The benefits of a psychometric assessment to your hiring strategy
We noted in this paper’s introduction that, during wartime, psychometric tests were ultimately pioneered to provide more data. This remains true, and is one of their core benefits. But it’s not the only reason you might be considering using them today. In modern times, growing awareness of challenges like bias and the cost of high turnover mean psychometric tests often have far more strings to their bow. Let’s look at some of their common benefits.
How psychometric testing supports recruitment decision-making:
Fast high-volume sifting
Even with UK employment hitting record highs before Covid-19, enterprises can still expect to receive thousands, if not hundreds of thousands of applications annually. That’s a lot of CVs for those in talent acquisition to consider, and so it makes complete sense to sift early in bulk based on candidates’ abilities.
This is where psychometrics can be valuable. If you’re on the receiving end of a deluge of applications, these tests can give you a quick, clear idea of who meets your benchmark for suitability without the need for intensive labour on your part. This, in turn, can lead to shorter hiring processes and considerable cost savings.
While CVs and interviews are often seen by candidates as ways to convey their strengths, employers also need to see their development areas. This can be difficult, however, given how it may seem to be in candidates’ best interests to hide them from you. Psychometric tests can help employers to see these growth areas more clearly, beyond candidates’ efforts to appear socially desirable. This allows you to establish a more complete, transparent picture, with likely development areas balanced alongside the more obvious strengths.
The holy grail for anybody in talent acquisition would surely be the ability or predict the right hires before you make them. This benefits both the candidate and the employer:
Candidates can in many instances not realise that they’re poorly suited to the role they’re applying for. Establishing the right fit beforehand saves them the frustration of feeling like a square peg in a round hole once they’ve started the job. They’re more likely to stay in a rewarding role that they feel suits them, whereas a poor fit may see them choose to quickly depart. This inevitably thrusts employers back into the talent market for that particular role.
If poorly-suited employees don’t leave of their own volition, there is likely to be a period where your internal resources are drained trying to bring them up to a certain standard. This means added stress for your other employees, tasked with supporting the new recruit. After this period often comes the realisation that job fit cannot be engineered, and so a replacement is required. The search process will need to be repeated, duplicating costs and effort. Previous investments made in training will also be lost.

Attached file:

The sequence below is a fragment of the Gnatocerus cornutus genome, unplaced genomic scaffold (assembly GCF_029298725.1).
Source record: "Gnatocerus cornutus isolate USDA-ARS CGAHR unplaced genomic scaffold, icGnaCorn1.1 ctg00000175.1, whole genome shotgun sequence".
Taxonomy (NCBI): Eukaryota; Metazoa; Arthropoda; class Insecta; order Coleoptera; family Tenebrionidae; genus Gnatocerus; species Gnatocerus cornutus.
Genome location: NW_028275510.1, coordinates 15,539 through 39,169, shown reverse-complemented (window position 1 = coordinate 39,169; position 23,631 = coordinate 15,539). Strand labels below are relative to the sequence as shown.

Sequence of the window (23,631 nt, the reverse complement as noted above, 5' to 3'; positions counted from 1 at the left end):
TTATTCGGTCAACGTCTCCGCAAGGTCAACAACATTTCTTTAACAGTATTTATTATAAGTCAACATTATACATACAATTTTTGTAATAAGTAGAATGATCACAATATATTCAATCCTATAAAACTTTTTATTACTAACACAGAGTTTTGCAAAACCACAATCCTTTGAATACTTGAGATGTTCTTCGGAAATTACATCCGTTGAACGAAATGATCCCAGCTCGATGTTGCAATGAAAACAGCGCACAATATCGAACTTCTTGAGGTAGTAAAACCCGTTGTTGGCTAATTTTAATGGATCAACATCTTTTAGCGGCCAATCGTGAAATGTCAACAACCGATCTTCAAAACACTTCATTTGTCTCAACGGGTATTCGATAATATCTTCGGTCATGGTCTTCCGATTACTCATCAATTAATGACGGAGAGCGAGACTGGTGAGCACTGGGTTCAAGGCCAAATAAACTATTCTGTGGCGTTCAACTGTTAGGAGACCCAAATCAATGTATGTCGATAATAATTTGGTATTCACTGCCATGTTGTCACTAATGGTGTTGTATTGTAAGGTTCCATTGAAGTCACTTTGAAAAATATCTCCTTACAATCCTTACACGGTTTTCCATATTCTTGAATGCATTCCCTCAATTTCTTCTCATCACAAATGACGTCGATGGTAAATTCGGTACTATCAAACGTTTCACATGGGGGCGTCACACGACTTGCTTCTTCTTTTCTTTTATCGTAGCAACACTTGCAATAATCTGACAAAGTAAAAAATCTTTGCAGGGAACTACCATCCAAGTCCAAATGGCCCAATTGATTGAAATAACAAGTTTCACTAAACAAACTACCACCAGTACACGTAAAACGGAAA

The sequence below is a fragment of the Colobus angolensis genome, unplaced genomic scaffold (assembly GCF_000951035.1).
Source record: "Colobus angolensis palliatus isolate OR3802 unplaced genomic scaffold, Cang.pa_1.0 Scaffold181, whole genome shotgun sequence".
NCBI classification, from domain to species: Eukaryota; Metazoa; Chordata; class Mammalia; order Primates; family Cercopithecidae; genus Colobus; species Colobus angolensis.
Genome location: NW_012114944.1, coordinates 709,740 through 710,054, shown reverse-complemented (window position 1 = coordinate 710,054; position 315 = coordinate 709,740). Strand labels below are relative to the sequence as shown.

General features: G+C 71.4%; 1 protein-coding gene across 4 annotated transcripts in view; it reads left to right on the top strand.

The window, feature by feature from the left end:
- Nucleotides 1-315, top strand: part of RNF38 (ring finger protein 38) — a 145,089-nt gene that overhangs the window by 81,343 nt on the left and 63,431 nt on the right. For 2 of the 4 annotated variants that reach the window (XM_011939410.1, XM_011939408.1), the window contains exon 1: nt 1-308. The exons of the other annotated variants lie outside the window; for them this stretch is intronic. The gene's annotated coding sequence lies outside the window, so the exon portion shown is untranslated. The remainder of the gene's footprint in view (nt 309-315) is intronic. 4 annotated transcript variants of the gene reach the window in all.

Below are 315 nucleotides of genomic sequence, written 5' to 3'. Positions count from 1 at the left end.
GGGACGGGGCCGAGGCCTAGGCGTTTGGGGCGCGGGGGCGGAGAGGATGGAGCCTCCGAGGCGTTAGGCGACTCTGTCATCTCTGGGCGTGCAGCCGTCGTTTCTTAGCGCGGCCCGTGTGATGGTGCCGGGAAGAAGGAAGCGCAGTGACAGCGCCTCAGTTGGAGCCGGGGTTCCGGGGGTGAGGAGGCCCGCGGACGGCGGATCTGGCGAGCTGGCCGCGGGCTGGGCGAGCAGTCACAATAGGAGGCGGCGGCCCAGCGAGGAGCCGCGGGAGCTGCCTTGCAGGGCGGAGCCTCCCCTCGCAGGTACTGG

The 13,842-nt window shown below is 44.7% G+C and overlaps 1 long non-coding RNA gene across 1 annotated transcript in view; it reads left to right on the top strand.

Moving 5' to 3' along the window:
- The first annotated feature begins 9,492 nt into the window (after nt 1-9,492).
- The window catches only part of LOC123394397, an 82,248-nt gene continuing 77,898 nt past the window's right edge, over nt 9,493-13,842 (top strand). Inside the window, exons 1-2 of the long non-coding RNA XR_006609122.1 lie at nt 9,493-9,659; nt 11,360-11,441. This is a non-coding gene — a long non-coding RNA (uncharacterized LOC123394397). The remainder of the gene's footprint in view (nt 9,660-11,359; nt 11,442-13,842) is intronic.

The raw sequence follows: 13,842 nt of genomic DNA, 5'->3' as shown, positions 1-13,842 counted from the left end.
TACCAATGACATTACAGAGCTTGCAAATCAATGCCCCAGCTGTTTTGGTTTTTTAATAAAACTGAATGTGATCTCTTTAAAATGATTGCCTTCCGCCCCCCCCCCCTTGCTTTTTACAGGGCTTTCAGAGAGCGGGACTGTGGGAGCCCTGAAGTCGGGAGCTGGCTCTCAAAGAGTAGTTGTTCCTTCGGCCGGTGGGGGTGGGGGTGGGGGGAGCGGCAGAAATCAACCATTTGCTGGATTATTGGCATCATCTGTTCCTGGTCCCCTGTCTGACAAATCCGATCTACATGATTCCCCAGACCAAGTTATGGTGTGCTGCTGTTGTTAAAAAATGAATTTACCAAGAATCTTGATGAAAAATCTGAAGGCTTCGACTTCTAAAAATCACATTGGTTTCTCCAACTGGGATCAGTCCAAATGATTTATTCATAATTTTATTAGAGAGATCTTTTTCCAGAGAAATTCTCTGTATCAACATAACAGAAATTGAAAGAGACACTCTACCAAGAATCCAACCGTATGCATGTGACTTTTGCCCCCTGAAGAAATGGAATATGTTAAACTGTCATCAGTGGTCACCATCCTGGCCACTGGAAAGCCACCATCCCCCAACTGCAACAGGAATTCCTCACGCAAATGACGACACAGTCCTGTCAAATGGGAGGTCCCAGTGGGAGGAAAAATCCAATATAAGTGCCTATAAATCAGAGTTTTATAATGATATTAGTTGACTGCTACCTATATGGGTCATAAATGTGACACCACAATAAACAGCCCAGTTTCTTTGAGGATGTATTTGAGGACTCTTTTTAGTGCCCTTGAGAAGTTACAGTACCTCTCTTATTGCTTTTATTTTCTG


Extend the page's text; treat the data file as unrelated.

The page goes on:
The ability to predict suitable hires has the potential to save employers from this experience, thereby softening the blow of employee turnover to your annual budget.
Psychometrics, in most cases, can give you the deeper understanding necessary to tell whether a candidate has what it takes to thrive in both the role and your organisation more generally (taking aspects like culture into account).
In this way, they can help you build on more traditional data sources like CVs and interview responses. These alone aren’t sufficient indicators of candidates’ suitability. Crucially, an overreliance on these (and on one’s ‘gut feeling’) can be a slippery slope to unsuitable, expensive hires.
Psychometrics can help ensure you never fall into this trap, and instead, provide a new layer of data with which to more accurately predict the right hires for you.
Hiring Bias & Diversity
Talking of these traditional data sources, and of gut-feel hiring, these are gateways for hiring bias to thrive in your business. Using interview responses as the main indicator of role suitability, for example, leaves you exposed to so-called homophily. That is, the biologically-hardwired tendency for humans to seek out and commune with people who look, sound and think like us. This can mean that, knowingly or not, hiring managers are more likely to hire those of their own ethnicity, gender, class or sexuality.
There’s also the halo effect, whereby a certain feature deemed positive (attractiveness or a particular school, for example) can blind hiring managers to a candidate’s development areas.
Psychometric tests have proven to strip out much of this bias and help prevent against the halo effect’s occurrence, improving the diversity of talent pools in the process. Diverse teams have been proven to have numerous different benefits. Not only does it serve a clear ethical purpose, but it also helps guard against the risk of all your employees thinking in the same way. By boosting so-called cognitive diversity, you’ll improve your team’s ability to solve problems and innovate. Executive-level diversity has been found by McKinsey to also translate to greater profitability at the company level.